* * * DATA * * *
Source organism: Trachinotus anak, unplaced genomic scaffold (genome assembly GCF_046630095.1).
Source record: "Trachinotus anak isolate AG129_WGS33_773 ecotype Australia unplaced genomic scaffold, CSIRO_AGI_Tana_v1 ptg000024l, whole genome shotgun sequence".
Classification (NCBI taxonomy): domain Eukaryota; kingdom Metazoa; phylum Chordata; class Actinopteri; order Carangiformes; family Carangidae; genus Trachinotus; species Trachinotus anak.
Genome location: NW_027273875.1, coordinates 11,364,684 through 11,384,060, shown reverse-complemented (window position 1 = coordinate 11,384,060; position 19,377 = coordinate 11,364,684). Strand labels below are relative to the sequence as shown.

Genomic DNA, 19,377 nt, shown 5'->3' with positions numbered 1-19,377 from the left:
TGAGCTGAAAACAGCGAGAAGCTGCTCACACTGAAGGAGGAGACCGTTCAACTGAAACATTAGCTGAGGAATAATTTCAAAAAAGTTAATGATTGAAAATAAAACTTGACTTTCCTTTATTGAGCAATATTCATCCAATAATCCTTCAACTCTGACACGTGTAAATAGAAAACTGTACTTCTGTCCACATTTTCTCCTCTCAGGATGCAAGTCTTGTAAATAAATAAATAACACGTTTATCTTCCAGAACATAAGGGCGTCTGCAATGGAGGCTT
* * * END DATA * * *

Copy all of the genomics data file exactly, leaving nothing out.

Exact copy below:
Source organism: Trachinotus anak, unplaced genomic scaffold (genome assembly GCF_046630095.1).
Source record: "Trachinotus anak isolate AG129_WGS33_773 ecotype Australia unplaced genomic scaffold, CSIRO_AGI_Tana_v1 ptg000024l, whole genome shotgun sequence".
Classification (NCBI taxonomy): domain Eukaryota; kingdom Metazoa; phylum Chordata; class Actinopteri; order Carangiformes; family Carangidae; genus Trachinotus; species Trachinotus anak.
Genome location: NW_027273875.1, coordinates 11,364,684 through 11,384,060, shown reverse-complemented (window position 1 = coordinate 11,384,060; position 19,377 = coordinate 11,364,684). Strand labels below are relative to the sequence as shown.

Genomic DNA, 19,377 nt, shown 5'->3' with positions numbered 1-19,377 from the left:
TGAGCTGAAAACAGCGAGAAGCTGCTCACACTGAAGGAGGAGACCGTTCAACTGAAACATTAGCTGAGGAATAATTTCAAAAAAGTTAATGATTGAAAATAAAACTTGACTTTCCTTTATTGAGCAATATTCATCCAATAATCCTTCAACTCTGACACGTGTAAATAGAAAACTGTACTTCTGTCCACATTTTCTCCTCTCAGGATGCAAGTCTTGTAAATAAATAAATAACACGTTTATCTTCCAGAACATAAGGGCGTCTGCAATGGAGGCTT